I can’t think of an actress who has epitomised class, style and magnetism more than the late, great Audrey Hepburn (1929 – 1993). The documentary Audrey charts her life’s course.
Notwithstanding remarkable and well-deserved success, there was also much pain and sadness. She was just a young girl when her parents split and war broke out. Both incidents, naturally, had a profound effect on her. Malnourished, she dreamed of becoming a prima ballerina and even though she won a scholarship to a London ballet school after the war, the stolen years robbed her of the chance to pursue that career. Instead, happenstance intervened, which saw her cast in her Academy Award winning role in Roman Holiday (1953). She was 24. Virtually overnight, her life changed. Leading roles in Sabrina (1954), Funny Face (1957), Breakfast at Tiffany’s (1961), Charade (1963) and My Fair Lady (1964) followed. A low point came when her voice was dubbed in the latter film. At the peak of her career, she forged a bond with high end fashion house Givenchy. Her love life was punctuated by two broken marriages and infidelity.
Even as movie roles were offered to her on a plate, she turned her back on Hollywood to pursue a family. Later, another chance encounter saw her become a global ambassador for UNESCO, recognising that her profile could help children in desperate need. While Hepburn lived a creative and constructive life and was adored the world over, she died prematurely from cancer at the age of 63.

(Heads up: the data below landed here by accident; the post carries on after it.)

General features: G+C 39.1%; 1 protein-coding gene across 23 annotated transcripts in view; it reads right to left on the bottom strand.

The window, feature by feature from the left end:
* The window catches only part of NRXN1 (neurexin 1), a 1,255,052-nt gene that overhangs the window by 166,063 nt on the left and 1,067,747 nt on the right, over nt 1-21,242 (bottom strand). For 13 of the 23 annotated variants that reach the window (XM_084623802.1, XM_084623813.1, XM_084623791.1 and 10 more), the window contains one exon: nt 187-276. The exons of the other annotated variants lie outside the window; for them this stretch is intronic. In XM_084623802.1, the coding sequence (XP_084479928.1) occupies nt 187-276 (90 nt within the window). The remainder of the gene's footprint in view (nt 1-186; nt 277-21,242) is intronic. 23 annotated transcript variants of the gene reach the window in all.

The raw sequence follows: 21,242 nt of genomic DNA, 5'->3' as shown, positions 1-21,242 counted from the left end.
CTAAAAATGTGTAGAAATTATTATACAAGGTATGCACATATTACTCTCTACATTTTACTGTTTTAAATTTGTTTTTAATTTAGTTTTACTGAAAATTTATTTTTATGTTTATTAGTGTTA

We get the Audrey Hepburn story through historic interviews with her and contemporary dialogue with her eldest son and granddaughter. That is not to overlook the thoughts of those who knew and worked with her, together with their relatives. Collectively, they contribute greatly to the overall picture of a woman who was highly regarded by all. That, coupled with a great deal of footage and stills from back in the day, gives us a good understanding of a talented performer and humanitarian riddled with insecurity.
I greatly appreciated the light and shade evident throughout Audrey, the documentary. It moves along at pace. Audrey is illuminating and engaging, casting a wide net to capture Hepburn’s essence. Footage of some of her most famous roles reminds us of just how naturally gifted and photogenic she was. As shown throughout though, it was her inner beauty and strength that never faded.
Exquisitely directed by Helena Coan, Audrey is well worth seeing. It gives valuable insight into one of the greatest and arguably most enduring actors from Hollywood’s Golden Age.
Audrey is available on DVD and to rent or buy on digital platforms, including Apple TV, Google Play, Foxtel and Fetch TV.
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Alex First is a Melbourne based journalist and communications specialist. He contributes to The Blurb on film and theatre.